James Jackson III was on vacation when Black Lives Matter protests began to sweep the nation last week. He was grateful that so many people reached out to him with uplifting messages and questions, but at the same time, he found it frustrating.
“It took riots in several states, and I don’t agree with rioting, but it woke up a lot of people,” said Jackson, founder of the Utah Black Chamber. “When people started reaching out, it was like, ‘Well, where have you guys been? This whole time we’ve been trying to tell you this.’”
The protests over the death of George Floyd, who repeatedly said “I can’t breathe” as a Minneapolis police officer pressed his knee on Floyd’s neck on Memorial Day, have spurred many white and nonblack Americans to want to learn more about racism in this country. Books old and new on race and criminal justice are on bestseller lists, The Associated Press noted, from James Baldwin’s classic “The Fire Next Time,” published more than 50 years ago, to a board book for children from National Book Award winner Ibram X. Kendi, “Antiracist Baby,” that comes out next week.
People’s thoughts and perspectives are influenced by “who they’re raised by and who they’ve been surrounded by,” Jackson said, and reading about others’ points of view can lead to change.
“If [people] just take a moment and dive into some books for themselves, do their own research from authors and speakers who have the facts, the data and their own experiences,” he said, “people can come back and have a civil dialogue, find some common ground, find ways where solutions can be made and both sides can come to agreement that change needs to happen.”
Here are books recommended by four black Utah leaders.
(Photo courtesy of James Jackson III) James Jackson III, founder and executive director of Utah Black Chamber, shown with a book he often recommends: “White Fragility: Why It’s So Hard for White People to Talk About Racism,” by Robin DiAngelo, 2018.
James Jackson III, founder and executive director of the Utah Black Chamber
Jackson has a target audience in mind for “White Fragility: Why It’s So Hard for White People to Talk About Racism,” by Robin DiAngelo, 2018.
“I really recommend this book particularly to white males,” Jackson said. “It might be a challenging read for them, but those who do read it can get perspective on things.”
He also suggests reading “White Privilege: Unpacking the Invisible Knapsack,”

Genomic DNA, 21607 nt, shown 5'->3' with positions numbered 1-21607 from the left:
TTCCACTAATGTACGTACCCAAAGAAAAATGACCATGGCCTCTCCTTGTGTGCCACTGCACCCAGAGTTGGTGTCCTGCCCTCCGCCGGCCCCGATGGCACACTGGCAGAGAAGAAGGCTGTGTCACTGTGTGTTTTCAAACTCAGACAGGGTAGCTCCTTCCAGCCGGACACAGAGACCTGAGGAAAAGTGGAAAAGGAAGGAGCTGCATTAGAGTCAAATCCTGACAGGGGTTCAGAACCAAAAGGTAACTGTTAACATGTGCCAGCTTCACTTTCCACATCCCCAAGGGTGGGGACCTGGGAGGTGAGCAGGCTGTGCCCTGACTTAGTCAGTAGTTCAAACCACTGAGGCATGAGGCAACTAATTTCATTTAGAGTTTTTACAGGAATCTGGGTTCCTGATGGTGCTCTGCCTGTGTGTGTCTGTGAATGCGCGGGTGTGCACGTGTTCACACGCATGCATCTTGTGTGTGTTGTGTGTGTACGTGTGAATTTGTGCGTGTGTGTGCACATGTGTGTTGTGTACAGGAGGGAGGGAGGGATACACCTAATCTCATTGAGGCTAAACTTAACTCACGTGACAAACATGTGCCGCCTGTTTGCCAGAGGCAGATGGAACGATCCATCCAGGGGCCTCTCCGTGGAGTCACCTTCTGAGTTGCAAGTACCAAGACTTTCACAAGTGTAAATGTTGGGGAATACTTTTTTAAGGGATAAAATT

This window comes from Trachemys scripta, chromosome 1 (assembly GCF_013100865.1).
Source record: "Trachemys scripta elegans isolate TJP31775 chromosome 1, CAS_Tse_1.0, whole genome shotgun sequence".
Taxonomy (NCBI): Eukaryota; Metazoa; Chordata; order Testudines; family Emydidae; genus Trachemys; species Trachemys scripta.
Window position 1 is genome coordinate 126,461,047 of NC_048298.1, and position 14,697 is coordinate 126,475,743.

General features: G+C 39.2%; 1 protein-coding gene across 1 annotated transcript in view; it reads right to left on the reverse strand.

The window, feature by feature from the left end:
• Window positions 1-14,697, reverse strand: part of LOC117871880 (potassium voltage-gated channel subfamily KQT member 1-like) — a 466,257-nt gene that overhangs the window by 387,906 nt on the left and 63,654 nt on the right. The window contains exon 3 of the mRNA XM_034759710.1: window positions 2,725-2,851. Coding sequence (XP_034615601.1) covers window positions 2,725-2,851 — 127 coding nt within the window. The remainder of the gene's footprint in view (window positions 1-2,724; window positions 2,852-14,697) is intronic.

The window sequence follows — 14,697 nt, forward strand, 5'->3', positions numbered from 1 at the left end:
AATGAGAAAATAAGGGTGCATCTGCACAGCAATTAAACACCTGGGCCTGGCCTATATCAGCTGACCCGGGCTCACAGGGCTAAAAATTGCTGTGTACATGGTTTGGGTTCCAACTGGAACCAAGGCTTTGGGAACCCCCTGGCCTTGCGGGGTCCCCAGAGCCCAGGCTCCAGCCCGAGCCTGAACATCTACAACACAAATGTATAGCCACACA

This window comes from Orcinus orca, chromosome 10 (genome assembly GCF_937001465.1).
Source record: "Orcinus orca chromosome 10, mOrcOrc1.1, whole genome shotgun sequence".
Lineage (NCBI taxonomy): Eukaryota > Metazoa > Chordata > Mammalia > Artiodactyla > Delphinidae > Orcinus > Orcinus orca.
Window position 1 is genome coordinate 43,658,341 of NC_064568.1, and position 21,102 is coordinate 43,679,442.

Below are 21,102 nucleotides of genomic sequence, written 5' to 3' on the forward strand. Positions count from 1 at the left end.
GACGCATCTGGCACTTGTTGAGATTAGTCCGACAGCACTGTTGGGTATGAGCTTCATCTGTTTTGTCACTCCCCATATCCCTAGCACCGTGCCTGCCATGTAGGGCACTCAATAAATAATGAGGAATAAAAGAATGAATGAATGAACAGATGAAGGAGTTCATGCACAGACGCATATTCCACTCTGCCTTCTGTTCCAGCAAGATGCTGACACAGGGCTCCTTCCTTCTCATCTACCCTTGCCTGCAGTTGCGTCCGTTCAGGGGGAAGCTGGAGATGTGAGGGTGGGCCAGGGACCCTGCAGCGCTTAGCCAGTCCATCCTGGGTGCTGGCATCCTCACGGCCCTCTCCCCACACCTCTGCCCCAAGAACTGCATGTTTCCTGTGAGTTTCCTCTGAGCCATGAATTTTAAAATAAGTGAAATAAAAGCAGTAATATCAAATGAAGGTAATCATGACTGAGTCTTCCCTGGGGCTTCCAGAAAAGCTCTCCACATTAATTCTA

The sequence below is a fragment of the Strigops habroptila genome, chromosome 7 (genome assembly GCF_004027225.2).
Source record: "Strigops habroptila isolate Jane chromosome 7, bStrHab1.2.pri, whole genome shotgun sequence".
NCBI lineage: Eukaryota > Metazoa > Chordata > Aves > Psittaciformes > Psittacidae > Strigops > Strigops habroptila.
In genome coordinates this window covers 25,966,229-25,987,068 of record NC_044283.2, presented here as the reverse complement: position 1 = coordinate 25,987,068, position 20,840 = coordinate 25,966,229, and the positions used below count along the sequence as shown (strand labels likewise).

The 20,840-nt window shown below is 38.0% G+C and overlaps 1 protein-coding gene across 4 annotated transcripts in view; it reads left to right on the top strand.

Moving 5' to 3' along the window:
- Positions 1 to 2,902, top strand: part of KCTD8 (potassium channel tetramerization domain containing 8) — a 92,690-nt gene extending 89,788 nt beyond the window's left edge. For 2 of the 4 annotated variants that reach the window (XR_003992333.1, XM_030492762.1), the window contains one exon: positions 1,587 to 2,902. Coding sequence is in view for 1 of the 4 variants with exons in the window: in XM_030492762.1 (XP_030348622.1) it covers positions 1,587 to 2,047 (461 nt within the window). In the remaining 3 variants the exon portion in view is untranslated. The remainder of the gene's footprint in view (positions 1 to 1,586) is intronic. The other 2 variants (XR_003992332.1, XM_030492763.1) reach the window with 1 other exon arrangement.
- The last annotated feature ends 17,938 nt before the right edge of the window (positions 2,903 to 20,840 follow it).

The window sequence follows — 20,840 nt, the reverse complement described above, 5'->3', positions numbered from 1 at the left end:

by Peggy McIntosh, first published in 1989 in Peace and Freedom Magazine and easily found online.
“Be aware of privilege, you’re born with it,” Jackson said. “There’s nothing wrong about being born with it, but learn that you have it, understand it, and use that privilege to enact change.”
He also recommends “How To Be An Antiracist,”
also by Ibram X. Kendi, 2019, and Kendi’s May essay in The Atlantic, “Who Gets to be Afraid in America.”
(Photo courtesy of Charnell Peters) Charnell Peters is a facilitator of YWCA Utah's Woke Words program. She is shown with “Stamped from the Beginning: The Definitive History of Racist Ideas in America." For younger readers, she suggests a 2020 remix titled “Stamped: Racism, Antiracism and You,” by Jason Reynolds and Ibram X. Kendi.
Charnell Peters, a facilitator with YWCA Utah’s Woke Words program for young women of color
For a good introductory book about Black Lives Matter and how it came to be, try “From #BlackLivesMatter to Black Liberation,” by Keeanga-Yamahtta Taylor, 2016, Peters said.
“I think a lot of people kind of missed out on Black Lives Matter the first time around ... or didn’t really know where it was coming from,” said Peters, who is a doctoral student at the University of Utah studying race and communication, and the author of “Unbecoming,” a poetry chapbook
Peters also recommends “Stamped: Racism, Antiracism and You,” by Jason Reynolds and Ibram X. Kendi, 2020. “This is kind of a remix, they’re calling it, of a book that came out earlier that was written for adults,” she said.
This new version of that previous book, titled “Stamped from the Beginning: The Definitive History of Racist Ideas in America,” is directed toward teens and young adult readers who are wondering, “How do I engage in antiracism? What does it mean to be a part of this?” Peters said.
“I’m Still Here: Black Dignity in a World Made for Whiteness,” by Austin Channing Brown, 2018, is a memoir about a black woman in predominantly white spaces and what that means in her life, Peters said.
It’s particularly interesting for Utahns, she said, because Brown is a person of faith, and she challenges white Christianity, white nonprofit organizations and white liberalism.
“Algorithms of Oppression: How Search Engines Reinforce Racism,” by Safiya Noble, 2018. “It’s really about how algorithms and visual media play a role in racism as it is today,” Peters said.
Many people are interested in technology and social media, she said, and this book “connects everyday racism, structural racism with digital media in really accessible ways.”
(Photo courtesy of the University of Utah) Crystal Rudds is an assistant professor of English at the University of Utah. She is shown with a novel she often recommends: Toni Morrison's
“Beloved,” which won the 1988 Pulitzer Prize for Fiction.
Crystal Rudds, assistant professor of English at the University of Utah
Rudds highlights the importance of having uncomfortable conversations about race from a young age.